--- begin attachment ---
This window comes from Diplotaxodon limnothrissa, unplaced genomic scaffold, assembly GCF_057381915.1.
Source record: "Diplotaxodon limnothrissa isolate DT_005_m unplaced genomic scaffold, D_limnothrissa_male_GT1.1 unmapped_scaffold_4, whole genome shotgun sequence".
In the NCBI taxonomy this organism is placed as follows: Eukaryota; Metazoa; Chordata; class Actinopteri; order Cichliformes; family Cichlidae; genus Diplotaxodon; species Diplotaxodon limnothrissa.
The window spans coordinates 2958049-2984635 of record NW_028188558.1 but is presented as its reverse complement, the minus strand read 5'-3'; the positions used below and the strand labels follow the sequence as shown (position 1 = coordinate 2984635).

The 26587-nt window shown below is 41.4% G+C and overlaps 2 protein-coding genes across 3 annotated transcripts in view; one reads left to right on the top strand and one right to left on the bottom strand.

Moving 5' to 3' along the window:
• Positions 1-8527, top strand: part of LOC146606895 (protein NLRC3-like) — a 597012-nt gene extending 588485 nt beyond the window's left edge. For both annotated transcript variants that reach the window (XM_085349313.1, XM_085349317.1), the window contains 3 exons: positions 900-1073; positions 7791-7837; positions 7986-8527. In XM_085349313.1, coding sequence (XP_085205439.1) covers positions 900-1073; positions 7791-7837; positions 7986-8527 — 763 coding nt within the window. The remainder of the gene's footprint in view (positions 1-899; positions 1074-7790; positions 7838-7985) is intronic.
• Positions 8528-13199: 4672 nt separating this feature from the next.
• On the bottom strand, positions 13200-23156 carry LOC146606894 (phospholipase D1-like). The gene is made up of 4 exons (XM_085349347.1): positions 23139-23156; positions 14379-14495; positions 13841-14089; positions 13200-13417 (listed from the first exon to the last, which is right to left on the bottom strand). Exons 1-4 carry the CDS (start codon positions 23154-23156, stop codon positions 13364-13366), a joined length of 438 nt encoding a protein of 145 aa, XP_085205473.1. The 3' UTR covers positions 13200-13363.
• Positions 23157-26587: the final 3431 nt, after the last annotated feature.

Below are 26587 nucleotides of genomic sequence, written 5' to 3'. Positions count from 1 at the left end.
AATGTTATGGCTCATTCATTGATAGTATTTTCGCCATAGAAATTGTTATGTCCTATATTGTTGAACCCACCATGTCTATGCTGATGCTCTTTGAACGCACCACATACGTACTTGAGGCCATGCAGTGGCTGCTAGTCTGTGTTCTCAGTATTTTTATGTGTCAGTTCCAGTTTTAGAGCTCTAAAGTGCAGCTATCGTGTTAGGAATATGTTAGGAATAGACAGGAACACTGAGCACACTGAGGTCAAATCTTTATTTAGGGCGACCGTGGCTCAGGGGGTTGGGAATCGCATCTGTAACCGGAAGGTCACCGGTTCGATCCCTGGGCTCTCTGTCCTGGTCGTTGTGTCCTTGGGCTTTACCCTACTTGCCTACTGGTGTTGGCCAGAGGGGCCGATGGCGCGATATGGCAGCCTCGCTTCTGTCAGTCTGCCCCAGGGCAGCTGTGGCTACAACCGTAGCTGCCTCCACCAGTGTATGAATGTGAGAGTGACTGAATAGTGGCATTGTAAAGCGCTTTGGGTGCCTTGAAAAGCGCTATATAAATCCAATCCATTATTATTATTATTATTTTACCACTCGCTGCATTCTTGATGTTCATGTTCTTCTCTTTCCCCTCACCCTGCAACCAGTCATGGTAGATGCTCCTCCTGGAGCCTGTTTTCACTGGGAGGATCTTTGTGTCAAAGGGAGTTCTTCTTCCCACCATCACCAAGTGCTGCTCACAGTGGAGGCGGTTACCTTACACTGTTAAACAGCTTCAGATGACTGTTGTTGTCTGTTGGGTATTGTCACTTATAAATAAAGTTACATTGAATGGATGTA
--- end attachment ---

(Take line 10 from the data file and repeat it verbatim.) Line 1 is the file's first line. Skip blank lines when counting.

• Positions 23157-26587: the final 3431 nt, after the last annotated feature.